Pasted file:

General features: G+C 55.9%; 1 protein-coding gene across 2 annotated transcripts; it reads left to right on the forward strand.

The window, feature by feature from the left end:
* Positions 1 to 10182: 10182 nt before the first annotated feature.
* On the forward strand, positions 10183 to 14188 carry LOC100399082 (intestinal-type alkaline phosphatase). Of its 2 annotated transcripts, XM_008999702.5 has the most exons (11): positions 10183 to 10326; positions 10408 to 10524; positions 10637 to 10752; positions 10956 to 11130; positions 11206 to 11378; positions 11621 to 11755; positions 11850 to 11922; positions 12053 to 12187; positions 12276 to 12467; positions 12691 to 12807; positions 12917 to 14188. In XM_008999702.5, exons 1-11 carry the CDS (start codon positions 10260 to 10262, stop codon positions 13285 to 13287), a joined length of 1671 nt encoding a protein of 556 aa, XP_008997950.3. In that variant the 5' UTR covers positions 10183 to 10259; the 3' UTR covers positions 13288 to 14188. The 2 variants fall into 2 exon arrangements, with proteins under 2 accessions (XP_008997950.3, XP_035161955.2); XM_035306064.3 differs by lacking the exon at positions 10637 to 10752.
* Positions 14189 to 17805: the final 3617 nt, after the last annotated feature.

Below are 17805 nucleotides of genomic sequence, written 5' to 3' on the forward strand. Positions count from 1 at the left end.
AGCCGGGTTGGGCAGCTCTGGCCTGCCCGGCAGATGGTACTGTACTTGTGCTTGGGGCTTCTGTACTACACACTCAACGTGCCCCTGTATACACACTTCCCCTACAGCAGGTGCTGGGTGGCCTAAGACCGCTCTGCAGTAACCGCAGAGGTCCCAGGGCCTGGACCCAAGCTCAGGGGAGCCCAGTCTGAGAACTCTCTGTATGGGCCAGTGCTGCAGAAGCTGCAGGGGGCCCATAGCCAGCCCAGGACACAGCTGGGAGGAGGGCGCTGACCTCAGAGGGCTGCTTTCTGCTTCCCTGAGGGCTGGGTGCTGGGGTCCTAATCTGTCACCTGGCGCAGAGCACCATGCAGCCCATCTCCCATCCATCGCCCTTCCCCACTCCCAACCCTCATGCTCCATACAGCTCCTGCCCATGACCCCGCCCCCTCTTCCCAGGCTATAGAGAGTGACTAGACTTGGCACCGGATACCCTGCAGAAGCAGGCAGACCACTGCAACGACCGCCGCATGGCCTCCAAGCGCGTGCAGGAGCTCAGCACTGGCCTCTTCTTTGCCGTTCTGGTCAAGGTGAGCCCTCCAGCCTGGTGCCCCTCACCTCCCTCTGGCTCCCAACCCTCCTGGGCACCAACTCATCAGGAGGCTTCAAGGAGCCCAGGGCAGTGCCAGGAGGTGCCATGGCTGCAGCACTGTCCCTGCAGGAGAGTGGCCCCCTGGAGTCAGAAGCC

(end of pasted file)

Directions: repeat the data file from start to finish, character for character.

General features: G+C 55.9%; 1 protein-coding gene across 2 annotated transcripts; it reads left to right on the forward strand.

The window, feature by feature from the left end:
* Positions 1 to 10182: 10182 nt before the first annotated feature.
* On the forward strand, positions 10183 to 14188 carry LOC100399082 (intestinal-type alkaline phosphatase). Of its 2 annotated transcripts, XM_008999702.5 has the most exons (11): positions 10183 to 10326; positions 10408 to 10524; positions 10637 to 10752; positions 10956 to 11130; positions 11206 to 11378; positions 11621 to 11755; positions 11850 to 11922; positions 12053 to 12187; positions 12276 to 12467; positions 12691 to 12807; positions 12917 to 14188. In XM_008999702.5, exons 1-11 carry the CDS (start codon positions 10260 to 10262, stop codon positions 13285 to 13287), a joined length of 1671 nt encoding a protein of 556 aa, XP_008997950.3. In that variant the 5' UTR covers positions 10183 to 10259; the 3' UTR covers positions 13288 to 14188. The 2 variants fall into 2 exon arrangements, with proteins under 2 accessions (XP_008997950.3, XP_035161955.2); XM_035306064.3 differs by lacking the exon at positions 10637 to 10752.
* Positions 14189 to 17805: the final 3617 nt, after the last annotated feature.

Below are 17805 nucleotides of genomic sequence, written 5' to 3' on the forward strand. Positions count from 1 at the left end.
AGCCGGGTTGGGCAGCTCTGGCCTGCCCGGCAGATGGTACTGTACTTGTGCTTGGGGCTTCTGTACTACACACTCAACGTGCCCCTGTATACACACTTCCCCTACAGCAGGTGCTGGGTGGCCTAAGACCGCTCTGCAGTAACCGCAGAGGTCCCAGGGCCTGGACCCAAGCTCAGGGGAGCCCAGTCTGAGAACTCTCTGTATGGGCCAGTGCTGCAGAAGCTGCAGGGGGCCCATAGCCAGCCCAGGACACAGCTGGGAGGAGGGCGCTGACCTCAGAGGGCTGCTTTCTGCTTCCCTGAGGGCTGGGTGCTGGGGTCCTAATCTGTCACCTGGCGCAGAGCACCATGCAGCCCATCTCCCATCCATCGCCCTTCCCCACTCCCAACCCTCATGCTCCATACAGCTCCTGCCCATGACCCCGCCCCCTCTTCCCAGGCTATAGAGAGTGACTAGACTTGGCACCGGATACCCTGCAGAAGCAGGCAGACCACTGCAACGACCGCCGCATGGCCTCCAAGCGCGTGCAGGAGCTCAGCACTGGCCTCTTCTTTGCCGTTCTGGTCAAGGTGAGCCCTCCAGCCTGGTGCCCCTCACCTCCCTCTGGCTCCCAACCCTCCTGGGCACCAACTCATCAGGAGGCTTCAAGGAGCCCAGGGCAGTGCCAGGAGGTGCCATGGCTGCAGCACTGTCCCTGCAGGAGAGTGGCCCCCTGGAGTCAGAAGCC